A Different Life
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January, 2012; Chennai, India: I got an opportunity to attend
the psychiatric outpatient clinic in C.S.I. Rainy Multi Speciality
Hospital in Chennai (formerly ‘Madras’), India. This hospital has
an interesting history relating to its establishment. It was
founded in 1888 by the Church of Scotland as a Medical Dispensary
and due to the efforts of Miss. Christina Rainy the hospital
buildings came into being5. The medical work was
pioneered by Dr Alexandrina Mcphail, between 1888 and 1928, who
established an institution primarily to provide medical care to
women and children. Both these pioneers were Missionaries from the
Church of Scotland. Over the years, the institution has grown under
the leadership of Overseas and Indian Doctors. The department of
psychiatry has been growing over the years.
On the first day of my first visit, outside this psychiatric
clinic, there stood a large crowd of patients and their relatives
waiting their turn to meet the psychiatric team. Among them was a
young girl restrained by three or four people. She suddenly
screamed and rolled on the floor and squirmed and shouted ‘It’s
coming’ (later, I came to know that she was referring to the demons
coming into her body). Her hair was untied and her sari tied up
shabbily; poor self care was apparent. She was surrounded by a
group of onlookers. At this point, the nurse came out of the clinic
and called that particular patient and her five (!) carers followed
her inside the clinic room.
This was my first day at the C.S.I. Rainy
Hospital. It was very interesting to see a range of mental
disorders in a very different cultural context. In India the
families are closely- knit as we can see from the above
description, a patient comes in with 4- 5 cares or relatives. They
take care of the patient round the clock.
Mental illness in India is gradually escaping
from the clutches of stigma, but still it seems miles away before
it is completely free. The family members of the patient feel
embarrassed to talk about the illness explicitly.
In fact, they try to cover up the facts about
the illness for months or even years until either they could no
longer contain the patient’s symptoms or they are burnt out.
They also try alternative medicines and keep
visiting the religious gurus. Finally, they arrive at the
out-patient clinic when all their alternate avenues have closed
In this scenario, this patient presented with dissociative
disorders (trance and possession disorder). She was brought in with
the help of five carers. When she was asked to sit down, she sat
down calmly. Her screaming had gone. She pulled away the hair from
her face. She was quiet for a moment or two. When I asked her what
had happened to her, she said the devil was torturing her. She said
‘It’ sometimes comes into her body and then she wouldn’t remember
what was happening. At this time, she screamed again saying ‘It’s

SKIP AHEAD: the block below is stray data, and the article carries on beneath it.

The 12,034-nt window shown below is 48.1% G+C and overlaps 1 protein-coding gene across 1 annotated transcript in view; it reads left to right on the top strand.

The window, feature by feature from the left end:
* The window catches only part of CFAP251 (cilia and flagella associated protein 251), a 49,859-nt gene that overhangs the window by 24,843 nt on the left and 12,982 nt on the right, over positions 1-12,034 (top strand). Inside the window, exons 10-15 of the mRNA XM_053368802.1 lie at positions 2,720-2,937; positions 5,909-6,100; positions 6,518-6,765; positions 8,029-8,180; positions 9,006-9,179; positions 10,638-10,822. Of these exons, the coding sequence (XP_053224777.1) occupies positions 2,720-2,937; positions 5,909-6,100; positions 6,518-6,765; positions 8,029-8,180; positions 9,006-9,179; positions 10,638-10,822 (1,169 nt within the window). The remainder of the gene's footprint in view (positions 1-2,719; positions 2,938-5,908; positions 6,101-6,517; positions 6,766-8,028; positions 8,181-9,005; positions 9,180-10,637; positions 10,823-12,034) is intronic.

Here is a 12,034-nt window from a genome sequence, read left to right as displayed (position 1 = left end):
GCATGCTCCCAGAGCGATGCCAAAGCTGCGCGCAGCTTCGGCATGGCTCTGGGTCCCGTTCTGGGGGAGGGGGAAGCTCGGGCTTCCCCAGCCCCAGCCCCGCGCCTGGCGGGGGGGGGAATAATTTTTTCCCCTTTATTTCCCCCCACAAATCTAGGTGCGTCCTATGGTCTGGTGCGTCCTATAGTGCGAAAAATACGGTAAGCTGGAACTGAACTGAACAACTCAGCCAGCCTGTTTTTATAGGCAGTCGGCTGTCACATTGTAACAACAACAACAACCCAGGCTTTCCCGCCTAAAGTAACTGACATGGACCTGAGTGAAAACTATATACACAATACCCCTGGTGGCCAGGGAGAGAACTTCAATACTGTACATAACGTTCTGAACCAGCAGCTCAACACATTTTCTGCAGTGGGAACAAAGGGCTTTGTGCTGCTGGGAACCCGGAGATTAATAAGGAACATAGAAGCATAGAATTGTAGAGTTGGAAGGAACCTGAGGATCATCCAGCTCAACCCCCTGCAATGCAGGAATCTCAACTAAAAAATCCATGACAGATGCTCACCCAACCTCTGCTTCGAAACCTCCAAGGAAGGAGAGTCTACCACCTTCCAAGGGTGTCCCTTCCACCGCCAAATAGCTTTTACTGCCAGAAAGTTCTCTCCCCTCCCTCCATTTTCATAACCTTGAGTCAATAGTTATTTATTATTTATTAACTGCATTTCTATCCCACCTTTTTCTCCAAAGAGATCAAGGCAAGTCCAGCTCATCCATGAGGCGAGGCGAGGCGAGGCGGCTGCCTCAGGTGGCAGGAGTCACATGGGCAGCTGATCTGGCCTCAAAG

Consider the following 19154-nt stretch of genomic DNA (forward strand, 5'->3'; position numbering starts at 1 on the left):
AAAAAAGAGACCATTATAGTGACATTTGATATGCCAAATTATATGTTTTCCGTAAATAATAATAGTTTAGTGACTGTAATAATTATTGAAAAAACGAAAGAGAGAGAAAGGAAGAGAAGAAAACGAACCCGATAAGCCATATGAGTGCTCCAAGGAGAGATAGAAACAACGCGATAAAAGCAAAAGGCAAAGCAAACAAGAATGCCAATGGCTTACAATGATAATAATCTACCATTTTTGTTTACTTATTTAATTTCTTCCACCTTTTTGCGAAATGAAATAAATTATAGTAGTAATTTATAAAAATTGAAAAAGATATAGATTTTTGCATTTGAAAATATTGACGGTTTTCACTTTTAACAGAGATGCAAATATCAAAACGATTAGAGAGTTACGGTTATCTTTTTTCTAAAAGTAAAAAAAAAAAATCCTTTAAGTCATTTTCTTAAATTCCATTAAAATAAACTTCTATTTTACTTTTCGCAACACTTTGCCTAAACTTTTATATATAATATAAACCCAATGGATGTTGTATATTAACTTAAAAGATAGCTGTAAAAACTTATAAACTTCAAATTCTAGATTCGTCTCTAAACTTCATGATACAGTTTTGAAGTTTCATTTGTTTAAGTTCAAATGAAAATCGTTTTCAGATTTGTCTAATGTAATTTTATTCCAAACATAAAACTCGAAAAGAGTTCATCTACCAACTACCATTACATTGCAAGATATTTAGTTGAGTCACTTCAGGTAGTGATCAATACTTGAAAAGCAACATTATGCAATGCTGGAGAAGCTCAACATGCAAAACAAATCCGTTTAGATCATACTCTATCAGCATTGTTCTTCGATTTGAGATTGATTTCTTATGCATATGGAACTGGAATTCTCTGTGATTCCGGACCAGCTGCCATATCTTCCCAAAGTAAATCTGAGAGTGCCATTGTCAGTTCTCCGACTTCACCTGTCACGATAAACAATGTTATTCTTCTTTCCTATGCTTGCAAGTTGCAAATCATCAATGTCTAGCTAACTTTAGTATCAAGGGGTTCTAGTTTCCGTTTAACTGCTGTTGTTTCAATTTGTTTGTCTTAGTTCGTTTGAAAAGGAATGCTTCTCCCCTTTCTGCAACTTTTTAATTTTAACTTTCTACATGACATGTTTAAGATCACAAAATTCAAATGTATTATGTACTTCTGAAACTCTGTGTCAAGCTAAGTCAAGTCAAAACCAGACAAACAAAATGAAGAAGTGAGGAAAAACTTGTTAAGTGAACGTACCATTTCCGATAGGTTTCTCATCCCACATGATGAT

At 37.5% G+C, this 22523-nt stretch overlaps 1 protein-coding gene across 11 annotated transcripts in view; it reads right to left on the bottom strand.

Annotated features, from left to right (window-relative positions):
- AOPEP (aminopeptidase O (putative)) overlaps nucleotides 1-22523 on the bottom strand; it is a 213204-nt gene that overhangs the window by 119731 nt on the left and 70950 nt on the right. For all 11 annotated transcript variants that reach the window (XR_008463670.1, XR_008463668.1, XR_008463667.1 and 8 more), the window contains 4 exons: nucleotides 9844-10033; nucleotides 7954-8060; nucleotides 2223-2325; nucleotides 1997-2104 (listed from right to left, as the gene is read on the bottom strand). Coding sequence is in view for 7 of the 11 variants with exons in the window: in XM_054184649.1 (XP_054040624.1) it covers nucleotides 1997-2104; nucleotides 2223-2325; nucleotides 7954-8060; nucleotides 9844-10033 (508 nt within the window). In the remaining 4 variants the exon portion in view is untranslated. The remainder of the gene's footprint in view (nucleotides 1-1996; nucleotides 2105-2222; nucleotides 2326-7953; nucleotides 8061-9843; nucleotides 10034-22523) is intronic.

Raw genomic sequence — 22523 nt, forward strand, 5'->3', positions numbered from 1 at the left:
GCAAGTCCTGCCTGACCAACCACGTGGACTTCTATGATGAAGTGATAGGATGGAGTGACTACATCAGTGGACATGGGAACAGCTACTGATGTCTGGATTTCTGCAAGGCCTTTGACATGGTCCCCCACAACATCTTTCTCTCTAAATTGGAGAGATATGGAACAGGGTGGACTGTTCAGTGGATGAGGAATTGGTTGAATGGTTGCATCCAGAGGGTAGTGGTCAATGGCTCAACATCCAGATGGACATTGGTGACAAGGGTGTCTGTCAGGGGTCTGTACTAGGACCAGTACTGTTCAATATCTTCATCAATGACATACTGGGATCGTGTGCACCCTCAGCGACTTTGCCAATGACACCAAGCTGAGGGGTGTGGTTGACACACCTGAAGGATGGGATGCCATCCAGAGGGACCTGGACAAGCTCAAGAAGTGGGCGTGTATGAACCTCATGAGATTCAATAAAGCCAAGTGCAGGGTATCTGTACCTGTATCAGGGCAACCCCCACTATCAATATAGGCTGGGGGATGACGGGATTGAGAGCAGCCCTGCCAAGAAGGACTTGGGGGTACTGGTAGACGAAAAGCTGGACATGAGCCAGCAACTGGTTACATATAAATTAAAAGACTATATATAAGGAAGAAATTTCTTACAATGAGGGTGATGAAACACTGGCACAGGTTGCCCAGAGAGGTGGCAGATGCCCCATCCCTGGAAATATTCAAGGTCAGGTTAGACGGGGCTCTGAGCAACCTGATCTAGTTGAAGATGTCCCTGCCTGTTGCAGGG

coming again’… she made a loud noise and tried to get up and run
but was restrained by her relatives. She then started to
behave as if she were ‘controlled by the demons’. Her relatives
reported the appearance of these symptoms immediately following the
death of her father. They said that these attacks lasted for a few
minutes only and she got several of such attacks in a day. Such
presentations are very common at this clinic.
I will update this blog with few more
interesting cases shortly.
To sum up, it was a fascinating experience to
see how the team operates successfully under pressure (when large
number of patients turn up to be seen). One of the reasons could be
that the team is not burdened by tiresome notes and record-
keeping. This may well be due to the use of the patients' paper
notes and lack of IT systems to record things. These notes are used
for patients' reviews only. The litigation by a patient or their
carers is virtually non existent!
Also the team has a very flexible approach and
is able to cater to the patients' needs for longer hours. There are
no waiting lists for new appointments and anyone can register and
see the team on the same day.
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Dr Jeshoor Jebadurai is an ST6 in general
adult psychiatry in South Wales Specialty Training Programme and
currently working with community mental health team in Swansea. He
is interested in International Psychiatry.
Prior to his move to the UK, he was trained at
the Institute of Mental Health, Chennai, India. He has been
travelling to India over the last few years conducting health
screening camps in rural parts of South India and raising the
awareness about mental health.
This personal blog reflects Dr Jebadurai's own
views and does not represent any organisation he is working
with. Dr Jebadurai is thankful to Dr Shanthi Davidar, Consultant
Psychiatrist for her clinical supervision and her team at the CSI
Rainy Hospital, India.